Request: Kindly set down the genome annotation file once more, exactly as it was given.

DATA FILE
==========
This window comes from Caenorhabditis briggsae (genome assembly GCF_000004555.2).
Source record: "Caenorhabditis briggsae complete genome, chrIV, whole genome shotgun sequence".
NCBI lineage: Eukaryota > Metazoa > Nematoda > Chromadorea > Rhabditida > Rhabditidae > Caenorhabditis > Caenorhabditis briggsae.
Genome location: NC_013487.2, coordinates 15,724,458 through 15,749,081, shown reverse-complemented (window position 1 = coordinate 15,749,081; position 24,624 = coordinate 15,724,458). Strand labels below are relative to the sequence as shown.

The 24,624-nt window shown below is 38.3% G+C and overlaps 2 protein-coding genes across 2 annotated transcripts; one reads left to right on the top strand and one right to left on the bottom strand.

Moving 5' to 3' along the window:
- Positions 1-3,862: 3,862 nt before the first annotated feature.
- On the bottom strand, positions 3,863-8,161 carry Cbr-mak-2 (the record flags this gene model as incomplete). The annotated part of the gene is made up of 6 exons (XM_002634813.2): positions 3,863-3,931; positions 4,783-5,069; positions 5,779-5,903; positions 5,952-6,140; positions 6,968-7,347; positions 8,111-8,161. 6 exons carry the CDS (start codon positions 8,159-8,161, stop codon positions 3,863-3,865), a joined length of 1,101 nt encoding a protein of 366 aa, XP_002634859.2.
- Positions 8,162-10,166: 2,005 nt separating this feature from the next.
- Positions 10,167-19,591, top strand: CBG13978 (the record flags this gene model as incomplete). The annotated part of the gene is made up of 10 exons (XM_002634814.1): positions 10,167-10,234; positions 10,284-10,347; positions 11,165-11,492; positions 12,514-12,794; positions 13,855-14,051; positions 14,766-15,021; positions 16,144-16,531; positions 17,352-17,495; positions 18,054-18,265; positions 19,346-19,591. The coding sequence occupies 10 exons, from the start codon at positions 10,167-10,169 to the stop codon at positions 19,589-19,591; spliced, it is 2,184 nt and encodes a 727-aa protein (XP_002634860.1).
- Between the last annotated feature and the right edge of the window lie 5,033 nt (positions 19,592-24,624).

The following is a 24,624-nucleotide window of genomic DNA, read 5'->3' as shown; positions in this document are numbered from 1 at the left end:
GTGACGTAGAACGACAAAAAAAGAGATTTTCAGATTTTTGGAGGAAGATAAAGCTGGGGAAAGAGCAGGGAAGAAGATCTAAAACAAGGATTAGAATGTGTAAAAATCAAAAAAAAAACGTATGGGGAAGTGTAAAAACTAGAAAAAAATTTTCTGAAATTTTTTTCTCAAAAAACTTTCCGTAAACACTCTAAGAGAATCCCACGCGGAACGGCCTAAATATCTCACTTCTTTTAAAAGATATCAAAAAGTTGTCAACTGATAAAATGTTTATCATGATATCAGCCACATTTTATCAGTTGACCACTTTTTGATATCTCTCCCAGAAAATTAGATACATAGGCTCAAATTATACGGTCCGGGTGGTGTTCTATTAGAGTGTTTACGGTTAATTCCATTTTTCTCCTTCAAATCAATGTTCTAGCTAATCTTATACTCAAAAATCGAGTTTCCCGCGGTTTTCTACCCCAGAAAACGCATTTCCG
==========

This window comes from Caenorhabditis briggsae (genome assembly GCF_000004555.2).
Source record: "Caenorhabditis briggsae complete genome, chrIV, whole genome shotgun sequence".
NCBI lineage: Eukaryota > Metazoa > Nematoda > Chromadorea > Rhabditida > Rhabditidae > Caenorhabditis > Caenorhabditis briggsae.
Genome location: NC_013487.2, coordinates 15,724,458 through 15,749,081, shown reverse-complemented (window position 1 = coordinate 15,749,081; position 24,624 = coordinate 15,724,458). Strand labels below are relative to the sequence as shown.

The 24,624-nt window shown below is 38.3% G+C and overlaps 2 protein-coding genes across 2 annotated transcripts; one reads left to right on the top strand and one right to left on the bottom strand.

Moving 5' to 3' along the window:
- Positions 1-3,862: 3,862 nt before the first annotated feature.
- On the bottom strand, positions 3,863-8,161 carry Cbr-mak-2 (the record flags this gene model as incomplete). The annotated part of the gene is made up of 6 exons (XM_002634813.2): positions 3,863-3,931; positions 4,783-5,069; positions 5,779-5,903; positions 5,952-6,140; positions 6,968-7,347; positions 8,111-8,161. 6 exons carry the CDS (start codon positions 8,159-8,161, stop codon positions 3,863-3,865), a joined length of 1,101 nt encoding a protein of 366 aa, XP_002634859.2.
- Positions 8,162-10,166: 2,005 nt separating this feature from the next.
- Positions 10,167-19,591, top strand: CBG13978 (the record flags this gene model as incomplete). The annotated part of the gene is made up of 10 exons (XM_002634814.1): positions 10,167-10,234; positions 10,284-10,347; positions 11,165-11,492; positions 12,514-12,794; positions 13,855-14,051; positions 14,766-15,021; positions 16,144-16,531; positions 17,352-17,495; positions 18,054-18,265; positions 19,346-19,591. The coding sequence occupies 10 exons, from the start codon at positions 10,167-10,169 to the stop codon at positions 19,589-19,591; spliced, it is 2,184 nt and encodes a 727-aa protein (XP_002634860.1).
- Between the last annotated feature and the right edge of the window lie 5,033 nt (positions 19,592-24,624).

The following is a 24,624-nucleotide window of genomic DNA, read 5'->3' as shown; positions in this document are numbered from 1 at the left end:
GTGACGTAGAACGACAAAAAAAGAGATTTTCAGATTTTTGGAGGAAGATAAAGCTGGGGAAAGAGCAGGGAAGAAGATCTAAAACAAGGATTAGAATGTGTAAAAATCAAAAAAAAAACGTATGGGGAAGTGTAAAAACTAGAAAAAAATTTTCTGAAATTTTTTTCTCAAAAAACTTTCCGTAAACACTCTAAGAGAATCCCACGCGGAACGGCCTAAATATCTCACTTCTTTTAAAAGATATCAAAAAGTTGTCAACTGATAAAATGTTTATCATGATATCAGCCACATTTTATCAGTTGACCACTTTTTGATATCTCTCCCAGAAAATTAGATACATAGGCTCAAATTATACGGTCCGGGTGGTGTTCTATTAGAGTGTTTACGGTTAATTCCATTTTTCTCCTTCAAATCAATGTTCTAGCTAATCTTATACTCAAAAATCGAGTTTCCCGCGGTTTTCTACCCCAGAAAACGCATTTCCG